I love the sound of the guitars on this Chuck Berry cover – but only on the original UK mix! On the US stereo mix (found on the Capitol Albums box) it’s just aural torture with a ton of echo and reverb making it all sound so tinny and the handclaps beefed up in the mix and panned hard to one side.
    “I’m Happy Just To Dance With You” – A Hard Day’s Night
    One of my favourite early Beatle deep cuts – if any Beatles track could be considered a deep cut. Just a sweet little love song.
    “Do You Want To Know A Secret” – Please Please Me
    Shuffle seems to be stuck in a George groove. Another sweet innocent one that seems about a million years away from “Within You Without You”, but was really only about 4 or 5 years! When I bought my vinyl copy of their second Canadian album Twist and Shout (which turned 50 itself about a week ago) when I was about 16, this was the track the clerk dropped the needle on to demonstrate it’s condition. (Which was just so-so, by the way, so I talked her down and got a pretty good deal.)
    “Dig A Pony” – Let It Be
    For me, Let It Be plays like a humdrum coda to their career; a bunch of half finished outtakes, polished up and released to tie up loose ends. Even the “deSpectoring” of it in ’03 doesn’t take away that feeling. That said, there are still some good songs on it, like this one, I’ve Got A Feeling and of course, Get Back.
    “When I’m Sixty Four” – Sgt. Pepper’s Lonely Hearts Club Band
    No matter how experimental they got, you could count on Paul to bring it back to Earth with his peerless popcraft and old music hall odes like this one.

    Happy weekend, Fivers!

  • Michael Parr

    I considered doing a Beatles Five, but forgot when it came time to listen to the tunes. Maybe I’ll do a supplemental Friday Five, later today.

  • Michael Parr

    Arnel’s publicist released a statement earlier today denying any discontent.

  • Phil

    I don’t doubt that. If it were me, I’d hope my publicist would do the same. Seems there’s some smoke there, though. Perry comes out and says he’d be interested in rejoining. Journey (or their publicist) says, “No way.” And now this. The only way they could get more press at this point would be if everyone started suing everyone else, à la Queensrÿche.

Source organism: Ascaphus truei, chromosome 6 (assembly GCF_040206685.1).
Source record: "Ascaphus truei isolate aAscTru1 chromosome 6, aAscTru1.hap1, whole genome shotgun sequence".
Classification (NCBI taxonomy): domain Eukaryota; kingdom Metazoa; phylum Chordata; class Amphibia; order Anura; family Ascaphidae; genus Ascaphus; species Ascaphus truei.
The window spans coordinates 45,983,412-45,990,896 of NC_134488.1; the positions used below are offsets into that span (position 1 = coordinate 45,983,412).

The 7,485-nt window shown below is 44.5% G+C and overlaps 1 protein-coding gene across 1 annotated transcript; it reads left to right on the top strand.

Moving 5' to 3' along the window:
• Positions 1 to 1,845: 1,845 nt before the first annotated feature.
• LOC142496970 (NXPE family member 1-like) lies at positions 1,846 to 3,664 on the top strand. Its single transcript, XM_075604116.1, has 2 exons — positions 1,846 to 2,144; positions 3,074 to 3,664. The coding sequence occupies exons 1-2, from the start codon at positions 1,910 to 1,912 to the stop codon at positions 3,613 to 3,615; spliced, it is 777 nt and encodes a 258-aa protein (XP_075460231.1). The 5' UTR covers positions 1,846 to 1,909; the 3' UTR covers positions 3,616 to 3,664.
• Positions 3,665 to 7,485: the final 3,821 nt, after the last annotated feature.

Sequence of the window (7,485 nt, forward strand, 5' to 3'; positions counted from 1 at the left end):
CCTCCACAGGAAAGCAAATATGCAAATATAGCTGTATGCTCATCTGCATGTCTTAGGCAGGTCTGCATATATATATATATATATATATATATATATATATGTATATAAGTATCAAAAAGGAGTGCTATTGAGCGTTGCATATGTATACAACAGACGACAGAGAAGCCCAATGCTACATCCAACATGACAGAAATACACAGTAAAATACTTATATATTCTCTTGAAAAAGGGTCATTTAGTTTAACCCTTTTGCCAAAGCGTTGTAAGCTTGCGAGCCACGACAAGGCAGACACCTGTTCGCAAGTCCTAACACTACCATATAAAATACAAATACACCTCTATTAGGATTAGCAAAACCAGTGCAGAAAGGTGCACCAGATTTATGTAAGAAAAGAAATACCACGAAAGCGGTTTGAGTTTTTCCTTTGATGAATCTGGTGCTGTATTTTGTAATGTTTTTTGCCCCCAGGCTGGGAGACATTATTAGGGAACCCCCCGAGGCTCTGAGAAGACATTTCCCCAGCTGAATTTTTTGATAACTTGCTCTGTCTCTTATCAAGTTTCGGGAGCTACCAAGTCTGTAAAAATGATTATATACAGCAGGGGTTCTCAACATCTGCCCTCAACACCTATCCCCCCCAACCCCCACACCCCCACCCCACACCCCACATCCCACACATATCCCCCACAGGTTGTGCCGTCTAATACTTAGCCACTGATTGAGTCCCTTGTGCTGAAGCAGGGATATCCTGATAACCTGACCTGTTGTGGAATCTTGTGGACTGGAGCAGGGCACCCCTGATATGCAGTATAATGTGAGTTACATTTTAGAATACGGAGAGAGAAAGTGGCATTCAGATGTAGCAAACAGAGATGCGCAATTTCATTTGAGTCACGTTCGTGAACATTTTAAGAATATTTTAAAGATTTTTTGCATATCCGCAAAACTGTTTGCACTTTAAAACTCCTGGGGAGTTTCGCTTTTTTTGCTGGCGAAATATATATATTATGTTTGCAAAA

If Rakim is, say, a 9.8 in terms of rap genius, Big Daddy Kane is, like, a 9.72.


    My five:

    -“Till It’s Gone”-Britney Spears (from “Britney Jean”, 2013): I can’t say I’m much of a Britney fan. I got this album (as I’ve gotten most of her catalog previously) as a promo and this song was one of the ones I kept in my library. I’m generally not much for dubsteppy sound effects, but this is one of the more tolerable examples. Way more of a production than a song, but good for nodding your head, or working out.

    -“Supermodel (You Better Work)”-RuPaul (from “Supermodel Of The World,” 1993) : Gotta love the LaWanda Page (Aunt Esther) cameo on this song. High camp, high quality. Oh, by the way, did you know that I’m gay?

    -“Can I Get Wit’Cha?”-The Notorious B.I.G. feat. Lil’ Cease (from “Born Again,” 1999): One of the best songs from Puffy’s endless grave-digging expeditions. Chunky sample of Bell & James’ “Livin’ It Up (Friday Night)” which is one of my favorite songs from the disco era. Biggie’s storytelling was maybe just a notch below Rakim/Kane. Life cut too short, would have been one of the all-time greats even if his legend wasn’t amplified by his murder.

    -“I Don’t Sleep, I Dream”-R.E.M. (from “Monster,” 1994) : This album gets shit on unnecessarily. Not to say it’s aged fantastically, but if I had to choose, I’d pick this over “Out of Time.”

    -“Country Road”-James Taylor (from “Sweet Baby James,” 1970): James Taylor’s voice affects me more than any non-soul singer in existence. There’s a soothing, very parental quality I identify with his voice. To me, this is one of the more incidental songs in his catalog, but still good.

  • Michael Parr

    Wait, you are? Quel Scandale!

  • gazill

    Crying ~ Roy Orbison
    The Whistle ~ Steve Morse Band
    Don’t You Just Know It ` ~ Huey “Piano” Smith and the Clowns
    Confucius ~ The Skatelites
    Scuttle Buttin’ ~ Stevie Ray Vaughan